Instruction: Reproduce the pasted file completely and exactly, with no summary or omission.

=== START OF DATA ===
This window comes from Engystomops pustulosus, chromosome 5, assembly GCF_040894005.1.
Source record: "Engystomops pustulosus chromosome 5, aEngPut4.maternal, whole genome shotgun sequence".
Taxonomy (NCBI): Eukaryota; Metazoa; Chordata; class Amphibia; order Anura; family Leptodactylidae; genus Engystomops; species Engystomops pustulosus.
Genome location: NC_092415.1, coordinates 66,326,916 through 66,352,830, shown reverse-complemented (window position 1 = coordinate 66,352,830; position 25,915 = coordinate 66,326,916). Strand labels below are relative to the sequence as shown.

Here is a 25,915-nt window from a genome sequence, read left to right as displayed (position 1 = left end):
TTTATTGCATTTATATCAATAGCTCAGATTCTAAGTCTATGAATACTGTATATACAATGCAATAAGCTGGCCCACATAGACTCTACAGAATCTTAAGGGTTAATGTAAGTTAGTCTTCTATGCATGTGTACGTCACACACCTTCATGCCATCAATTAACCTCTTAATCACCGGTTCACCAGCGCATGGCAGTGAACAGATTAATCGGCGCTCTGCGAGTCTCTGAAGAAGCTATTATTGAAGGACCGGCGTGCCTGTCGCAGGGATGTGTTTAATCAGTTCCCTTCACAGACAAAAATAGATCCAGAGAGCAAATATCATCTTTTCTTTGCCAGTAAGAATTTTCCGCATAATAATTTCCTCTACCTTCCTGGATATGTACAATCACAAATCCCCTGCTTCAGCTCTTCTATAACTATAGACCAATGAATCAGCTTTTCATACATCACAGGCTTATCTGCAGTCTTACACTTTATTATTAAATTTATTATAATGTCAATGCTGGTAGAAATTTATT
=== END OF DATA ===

This window comes from Engystomops pustulosus, chromosome 5, assembly GCF_040894005.1.
Source record: "Engystomops pustulosus chromosome 5, aEngPut4.maternal, whole genome shotgun sequence".
Taxonomy (NCBI): Eukaryota; Metazoa; Chordata; class Amphibia; order Anura; family Leptodactylidae; genus Engystomops; species Engystomops pustulosus.
Genome location: NC_092415.1, coordinates 66,326,916 through 66,352,830, shown reverse-complemented (window position 1 = coordinate 66,352,830; position 25,915 = coordinate 66,326,916). Strand labels below are relative to the sequence as shown.

Here is a 25,915-nt window from a genome sequence, read left to right as displayed (position 1 = left end):
TTTATTGCATTTATATCAATAGCTCAGATTCTAAGTCTATGAATACTGTATATACAATGCAATAAGCTGGCCCACATAGACTCTACAGAATCTTAAGGGTTAATGTAAGTTAGTCTTCTATGCATGTGTACGTCACACACCTTCATGCCATCAATTAACCTCTTAATCACCGGTTCACCAGCGCATGGCAGTGAACAGATTAATCGGCGCTCTGCGAGTCTCTGAAGAAGCTATTATTGAAGGACCGGCGTGCCTGTCGCAGGGATGTGTTTAATCAGTTCCCTTCACAGACAAAAATAGATCCAGAGAGCAAATATCATCTTTTCTTTGCCAGTAAGAATTTTCCGCATAATAATTTCCTCTACCTTCCTGGATATGTACAATCACAAATCCCCTGCTTCAGCTCTTCTATAACTATAGACCAATGAATCAGCTTTTCATACATCACAGGCTTATCTGCAGTCTTACACTTTATTATTAAATTTATTATAATGTCAATGCTGGTAGAAATTTATT